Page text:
The task force suggested consumers should be able to access cannabis safely, minimizing potential risks and reducing an illicit market. It also suggested:

• Storefront retail stores with limits on density and location and appropriate distance from schools, community
centres and parks;

• Stores have trained and
knowledgeable staff;

• Marijuana also be available
through mail order.

 As a result, communities struggle with how to deal with a situation that remains illegal, adds Janet Bobechko, a Norton Rose partner in Toronto whose interest in the issue was sparked by the establishment of a pot shop in her neighbourhood. During this interim period, landlords risk walking right into a liability. The landlord’s best protection, she adds, is thorough due diligence, which extends to all those who have been involved in the rental of the property, including agents and property managers.

Being proactive in the lease “and doing some reasonable diligence at the outset” could go a long way to protect both the tenant and the landlord to avoid the disruptive and potentially expensive route of eviction, says Kathleen Robichaud, a sole practitioner in Manotick, Ont., where she practises residential and commercial real estate law.

Mitigating the risks begins with the clause prohibiting use of the property for illegal activity. She points out that leases drafted by a lawyer typically also contain a use clause that makes the tenants responsible for verifying zoning and ensuring they have all the required licences. Tenants can also require the landlord to evict another tenant whose business is not compatible with theirs. “For the tenant to be shut down can have serious consequences and the same can be said for the landlord,” she says. “If the property is seized as part of a criminal investigation, the landlord will not be able to re-rent for a potentially long period of time.”

There is a clear chain of illicit activities that Tony Wilson of Vancouver’s Boughton Law Corporation sees related to the pot shops and so many ways landlords can ultimately be made liable. Currently, the only way that marijuana can be bought and sold in Canada is under medical marijuana legislation through authorized licensed producers and licensed cultivators. “So, if a retail marijuana outlet is receiving its inventory of marijuana from an authorized producer, then the producer is breaking the law by selling to the retailer rather than to registered individuals with prescriptions through the mail,” he says. “Additionally, the retailer is breaking the law because it’s selling to consumers in a retail store environment when the sale should be directly between the authorized producer and the patient, again by mail.”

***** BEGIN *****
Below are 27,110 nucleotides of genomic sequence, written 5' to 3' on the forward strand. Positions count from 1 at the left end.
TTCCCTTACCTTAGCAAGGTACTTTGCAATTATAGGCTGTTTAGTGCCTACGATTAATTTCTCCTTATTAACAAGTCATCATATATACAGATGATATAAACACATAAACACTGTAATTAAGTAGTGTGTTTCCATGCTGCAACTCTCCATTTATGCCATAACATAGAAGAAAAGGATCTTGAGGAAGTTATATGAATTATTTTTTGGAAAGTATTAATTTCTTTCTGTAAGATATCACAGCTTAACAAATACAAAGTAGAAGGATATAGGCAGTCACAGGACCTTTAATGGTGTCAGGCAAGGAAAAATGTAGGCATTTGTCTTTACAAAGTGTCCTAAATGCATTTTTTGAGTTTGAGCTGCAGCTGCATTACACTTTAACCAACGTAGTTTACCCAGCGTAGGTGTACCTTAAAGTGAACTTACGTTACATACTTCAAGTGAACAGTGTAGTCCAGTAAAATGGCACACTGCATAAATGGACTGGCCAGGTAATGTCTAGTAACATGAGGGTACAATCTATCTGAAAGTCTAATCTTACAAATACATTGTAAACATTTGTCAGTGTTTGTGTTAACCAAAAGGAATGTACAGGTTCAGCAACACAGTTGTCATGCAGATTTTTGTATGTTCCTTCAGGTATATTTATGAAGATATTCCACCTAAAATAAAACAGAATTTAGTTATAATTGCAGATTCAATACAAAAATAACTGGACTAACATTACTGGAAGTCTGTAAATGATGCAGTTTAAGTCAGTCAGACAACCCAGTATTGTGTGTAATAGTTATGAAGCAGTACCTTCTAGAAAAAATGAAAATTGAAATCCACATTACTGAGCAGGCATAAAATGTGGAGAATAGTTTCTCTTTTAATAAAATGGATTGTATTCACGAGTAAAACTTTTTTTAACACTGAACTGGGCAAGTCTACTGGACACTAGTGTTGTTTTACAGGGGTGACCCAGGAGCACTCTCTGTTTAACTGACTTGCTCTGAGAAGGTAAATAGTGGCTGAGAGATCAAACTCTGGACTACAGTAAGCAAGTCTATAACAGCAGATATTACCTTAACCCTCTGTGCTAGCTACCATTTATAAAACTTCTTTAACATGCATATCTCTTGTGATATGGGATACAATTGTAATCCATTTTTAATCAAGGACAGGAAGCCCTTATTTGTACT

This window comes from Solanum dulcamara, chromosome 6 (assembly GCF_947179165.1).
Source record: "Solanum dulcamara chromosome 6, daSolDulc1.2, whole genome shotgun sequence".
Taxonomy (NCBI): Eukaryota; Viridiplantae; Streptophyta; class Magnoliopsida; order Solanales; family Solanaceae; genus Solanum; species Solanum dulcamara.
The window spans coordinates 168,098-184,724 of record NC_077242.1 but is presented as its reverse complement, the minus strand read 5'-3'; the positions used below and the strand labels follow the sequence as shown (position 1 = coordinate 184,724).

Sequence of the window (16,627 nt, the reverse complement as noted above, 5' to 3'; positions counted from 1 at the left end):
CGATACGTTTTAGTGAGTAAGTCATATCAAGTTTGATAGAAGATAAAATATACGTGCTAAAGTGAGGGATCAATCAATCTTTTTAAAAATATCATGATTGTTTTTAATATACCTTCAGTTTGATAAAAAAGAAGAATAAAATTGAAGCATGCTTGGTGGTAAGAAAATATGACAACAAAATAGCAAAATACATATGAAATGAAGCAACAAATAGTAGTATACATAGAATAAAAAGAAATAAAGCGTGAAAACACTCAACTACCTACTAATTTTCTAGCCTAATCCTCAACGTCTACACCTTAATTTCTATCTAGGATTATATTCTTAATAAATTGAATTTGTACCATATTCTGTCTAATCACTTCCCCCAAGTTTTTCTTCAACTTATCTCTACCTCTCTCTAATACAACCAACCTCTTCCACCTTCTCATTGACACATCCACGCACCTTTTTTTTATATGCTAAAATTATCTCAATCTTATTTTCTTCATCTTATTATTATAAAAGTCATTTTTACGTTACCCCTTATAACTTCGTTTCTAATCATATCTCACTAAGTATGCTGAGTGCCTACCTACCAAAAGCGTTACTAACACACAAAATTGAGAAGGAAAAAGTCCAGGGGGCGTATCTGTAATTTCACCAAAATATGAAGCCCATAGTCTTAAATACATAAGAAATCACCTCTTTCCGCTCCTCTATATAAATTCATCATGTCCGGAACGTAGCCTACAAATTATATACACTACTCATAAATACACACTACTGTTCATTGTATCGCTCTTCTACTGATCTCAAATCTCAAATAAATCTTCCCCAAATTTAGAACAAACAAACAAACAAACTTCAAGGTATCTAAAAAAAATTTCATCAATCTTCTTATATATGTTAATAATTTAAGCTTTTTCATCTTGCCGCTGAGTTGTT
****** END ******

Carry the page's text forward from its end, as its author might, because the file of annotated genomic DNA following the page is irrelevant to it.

Like many lawyers, Wilson suggests retailers resist setting up shops and landlords refuse pot retailers as tenants until the legislative framework is fully in place and the rules become clear.

But Kirk Tousaw, whose Vancouver Island practice focuses on cannabis-related issues, says the budding billion-dollar industry is waiting to fully bloom with the blessing of the federal government. He suggests the new, legal infrastructure build upon the existing one that has developed over the years and not only be immune to penalization but also be sanctioned. He points to the many B.C. communities that are selling business licences to pot dispensaries, imposing a series of restrictions within which they must operate.

“What you’ve seen over the last three years is a real coming out of shadows and into the light of the cannabis industry in this country popularized mainly by the spread of dispensaries,” says Tousaw. “The consumers are responding in a real massive way to the emergence of dispensaries. And that I think says a lot about public acceptance.”